As an F&I manager, you know how valuable a service contract is. It’s a life-saver for most car buyers, both new and used. You know how to pitch every expert value proposition in the book to the customers sitting in your office. Although, every now and then it’s better to keep it simple! That’s why one of the best things to do when first talking to a customer is simply lay out what exactly a service contract is, and how it differs from a warranty. Let’s look at the definition:
“A service contract is a promise to perform (or pay for) certain repairs or services. Sometimes called an "extended warranty", a service contract is not a warranty as defined by federal law. A service contract may be arranged at any time and always costs extra; a warranty comes with a new car and is included in the purchase price. Used cars also may come with some type of warranty coverage”.
Being transparent and making efforts to educate the buyer will automatically build rapport from the customer and laying out the difference between the two terms helps them understand how important a VSC truly is.
Now, as someone on the outside looking in, you would think that this would be 100% penetration for everyone purchasing a vehicle, the same way we all believe in auto insurance in the event of an accident. However, as a finance manager, you know people tend to gamble more with VSCs, even though we all are more likely to experience a mechanical breakdown before we experience a collision.
Thus, for your next F&I sale, try this: Ask the customer sitting in your F&I office why they think auto manufacturers only give car buyers a specific amount of coverage (typically three years), when most people keep/finance their vehicles for six years. Why couldn’t they at least cover the average time of ownership? The reason is that most manufacturers have already tried, researched, and concluded that the second set of three years would simply be too costly to cover.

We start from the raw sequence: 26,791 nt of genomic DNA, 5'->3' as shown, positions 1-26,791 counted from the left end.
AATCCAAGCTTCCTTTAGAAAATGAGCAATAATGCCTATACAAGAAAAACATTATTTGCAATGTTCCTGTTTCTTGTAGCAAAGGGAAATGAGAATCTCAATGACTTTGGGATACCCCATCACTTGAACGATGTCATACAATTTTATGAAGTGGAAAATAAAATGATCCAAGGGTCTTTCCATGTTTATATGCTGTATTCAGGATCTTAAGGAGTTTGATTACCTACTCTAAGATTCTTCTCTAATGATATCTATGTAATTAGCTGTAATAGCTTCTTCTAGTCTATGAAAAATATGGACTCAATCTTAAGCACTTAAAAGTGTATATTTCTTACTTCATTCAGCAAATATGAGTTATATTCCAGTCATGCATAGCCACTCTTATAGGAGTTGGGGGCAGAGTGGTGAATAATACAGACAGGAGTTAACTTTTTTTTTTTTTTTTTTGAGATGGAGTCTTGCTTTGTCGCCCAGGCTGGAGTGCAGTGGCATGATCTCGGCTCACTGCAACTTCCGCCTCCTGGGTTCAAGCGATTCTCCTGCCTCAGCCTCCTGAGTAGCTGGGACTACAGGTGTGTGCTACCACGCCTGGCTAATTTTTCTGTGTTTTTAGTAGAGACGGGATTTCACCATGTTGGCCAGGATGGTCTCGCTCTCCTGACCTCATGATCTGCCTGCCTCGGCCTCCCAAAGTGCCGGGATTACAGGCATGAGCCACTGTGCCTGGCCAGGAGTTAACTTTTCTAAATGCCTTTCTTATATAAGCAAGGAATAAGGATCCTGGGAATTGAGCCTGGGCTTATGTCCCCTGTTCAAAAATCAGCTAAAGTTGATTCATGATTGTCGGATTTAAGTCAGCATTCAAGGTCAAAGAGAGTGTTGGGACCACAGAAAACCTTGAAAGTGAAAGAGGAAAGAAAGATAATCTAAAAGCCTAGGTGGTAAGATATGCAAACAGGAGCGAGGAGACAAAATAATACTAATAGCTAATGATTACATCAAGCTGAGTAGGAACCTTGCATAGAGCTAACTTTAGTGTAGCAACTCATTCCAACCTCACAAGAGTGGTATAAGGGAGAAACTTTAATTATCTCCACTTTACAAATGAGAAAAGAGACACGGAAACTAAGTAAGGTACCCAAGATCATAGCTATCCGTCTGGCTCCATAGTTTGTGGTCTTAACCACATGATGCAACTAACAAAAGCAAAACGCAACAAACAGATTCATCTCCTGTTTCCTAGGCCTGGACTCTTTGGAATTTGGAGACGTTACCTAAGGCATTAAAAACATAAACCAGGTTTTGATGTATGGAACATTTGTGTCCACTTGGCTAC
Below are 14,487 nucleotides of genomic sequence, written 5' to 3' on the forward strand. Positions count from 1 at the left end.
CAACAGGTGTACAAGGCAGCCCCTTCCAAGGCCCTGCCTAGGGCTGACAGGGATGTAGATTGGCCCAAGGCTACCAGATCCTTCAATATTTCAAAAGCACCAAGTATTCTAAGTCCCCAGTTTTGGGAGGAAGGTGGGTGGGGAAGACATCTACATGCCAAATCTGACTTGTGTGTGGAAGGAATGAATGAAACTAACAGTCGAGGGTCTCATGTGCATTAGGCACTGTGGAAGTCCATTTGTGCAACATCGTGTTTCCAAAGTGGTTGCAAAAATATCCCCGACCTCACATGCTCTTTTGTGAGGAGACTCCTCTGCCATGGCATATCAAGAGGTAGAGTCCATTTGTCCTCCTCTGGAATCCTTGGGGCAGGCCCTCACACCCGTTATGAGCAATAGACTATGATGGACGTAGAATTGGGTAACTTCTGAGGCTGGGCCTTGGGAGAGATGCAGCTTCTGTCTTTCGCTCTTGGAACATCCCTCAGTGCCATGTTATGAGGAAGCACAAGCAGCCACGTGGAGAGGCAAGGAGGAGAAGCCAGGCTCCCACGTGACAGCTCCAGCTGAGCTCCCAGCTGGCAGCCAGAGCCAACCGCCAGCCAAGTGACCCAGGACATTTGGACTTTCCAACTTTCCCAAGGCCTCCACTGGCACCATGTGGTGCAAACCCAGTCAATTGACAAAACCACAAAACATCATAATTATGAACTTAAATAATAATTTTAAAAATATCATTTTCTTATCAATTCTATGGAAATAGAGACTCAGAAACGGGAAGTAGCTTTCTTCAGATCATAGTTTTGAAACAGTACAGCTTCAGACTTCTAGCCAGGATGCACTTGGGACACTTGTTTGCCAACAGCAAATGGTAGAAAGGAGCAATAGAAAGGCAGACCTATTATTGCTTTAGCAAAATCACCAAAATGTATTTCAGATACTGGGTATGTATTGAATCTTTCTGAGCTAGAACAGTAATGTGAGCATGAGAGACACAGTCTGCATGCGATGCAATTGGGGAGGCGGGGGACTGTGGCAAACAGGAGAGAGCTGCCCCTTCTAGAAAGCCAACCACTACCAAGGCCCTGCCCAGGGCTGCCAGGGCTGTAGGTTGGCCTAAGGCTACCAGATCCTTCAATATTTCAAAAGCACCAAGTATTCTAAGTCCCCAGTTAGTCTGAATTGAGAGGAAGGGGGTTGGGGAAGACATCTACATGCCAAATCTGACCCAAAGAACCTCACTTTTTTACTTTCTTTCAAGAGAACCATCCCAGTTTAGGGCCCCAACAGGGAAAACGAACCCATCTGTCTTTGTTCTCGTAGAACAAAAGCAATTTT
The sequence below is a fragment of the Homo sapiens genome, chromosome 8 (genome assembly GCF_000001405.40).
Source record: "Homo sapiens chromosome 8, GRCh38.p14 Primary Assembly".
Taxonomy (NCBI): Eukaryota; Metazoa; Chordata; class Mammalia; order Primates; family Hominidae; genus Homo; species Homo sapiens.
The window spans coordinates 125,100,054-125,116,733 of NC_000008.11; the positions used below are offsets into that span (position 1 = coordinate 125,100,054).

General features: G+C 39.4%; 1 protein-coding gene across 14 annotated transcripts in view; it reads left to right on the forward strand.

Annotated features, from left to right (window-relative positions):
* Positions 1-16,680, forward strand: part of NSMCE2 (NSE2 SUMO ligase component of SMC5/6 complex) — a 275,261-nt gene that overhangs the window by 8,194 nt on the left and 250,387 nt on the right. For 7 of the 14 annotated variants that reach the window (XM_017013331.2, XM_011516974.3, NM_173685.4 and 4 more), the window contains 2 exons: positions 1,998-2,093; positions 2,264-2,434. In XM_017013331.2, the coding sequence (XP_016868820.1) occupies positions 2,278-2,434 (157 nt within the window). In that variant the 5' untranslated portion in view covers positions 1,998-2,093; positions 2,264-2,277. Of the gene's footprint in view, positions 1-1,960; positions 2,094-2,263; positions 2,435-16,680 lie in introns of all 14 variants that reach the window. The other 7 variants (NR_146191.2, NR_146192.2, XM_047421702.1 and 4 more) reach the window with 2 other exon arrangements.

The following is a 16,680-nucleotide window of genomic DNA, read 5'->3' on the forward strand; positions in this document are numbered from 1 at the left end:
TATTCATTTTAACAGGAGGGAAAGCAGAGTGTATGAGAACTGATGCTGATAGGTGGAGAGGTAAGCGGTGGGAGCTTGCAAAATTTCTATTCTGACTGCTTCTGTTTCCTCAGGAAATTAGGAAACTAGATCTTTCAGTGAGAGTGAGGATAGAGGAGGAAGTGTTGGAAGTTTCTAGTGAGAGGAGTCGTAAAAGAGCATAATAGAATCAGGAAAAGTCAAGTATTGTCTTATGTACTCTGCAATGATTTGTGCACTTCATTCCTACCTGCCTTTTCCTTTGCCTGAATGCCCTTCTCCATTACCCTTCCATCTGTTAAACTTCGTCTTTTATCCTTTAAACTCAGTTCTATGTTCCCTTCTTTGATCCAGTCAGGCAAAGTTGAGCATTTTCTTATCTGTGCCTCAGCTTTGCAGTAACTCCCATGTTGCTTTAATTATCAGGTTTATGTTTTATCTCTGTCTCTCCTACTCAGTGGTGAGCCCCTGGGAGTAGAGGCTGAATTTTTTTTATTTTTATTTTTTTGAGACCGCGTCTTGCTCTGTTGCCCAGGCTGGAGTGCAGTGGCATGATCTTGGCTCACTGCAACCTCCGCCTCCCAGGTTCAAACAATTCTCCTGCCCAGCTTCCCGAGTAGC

Why is it too costly to cover? Because those remaining three years is when the vehicle starts wearing down, requiring repairs, and actually needs that original warranty! So, if it’s too costly for an auto manufacturer (a multi-billion-dollar company) to cover the cost of those repairs, wouldn’t it be too costly for the customer as well? This proves that a warranty in no way can substitute a VSC. Therefore, a VSC is a practical, affordable option for most car buyers.
Many responses to this point include a counter statement about how the customer personally knows a mechanic, etc. My reply to this? Advancements in technology. Many decades ago, my first car was a 1982 Toyota Corolla. When I needed a repair, I could simply open the hood and figure it out. Have you looked under a hood lately? It looks like 20 MacBooks glued together and you need a NASA like command center just to read “codes”! Unfortunately, the days of having a “handy neighbor” or small-time mechanic are gone.
Those are just 2 of my main points, and even though I could write a book on them all, I think they’re two of my best. Next time you’re making a F&I sale, let your customer know just how important a VSC is. Not just for their peace of mind, but to gamble with the odds in their favor!
Rob Lo is a District Manager for Vision Management Group and serves the South Florida area. For over a decade, he has been influential in the automotive industry, being the recipient of many certifications, awards and world class training. Email him at email@example.com.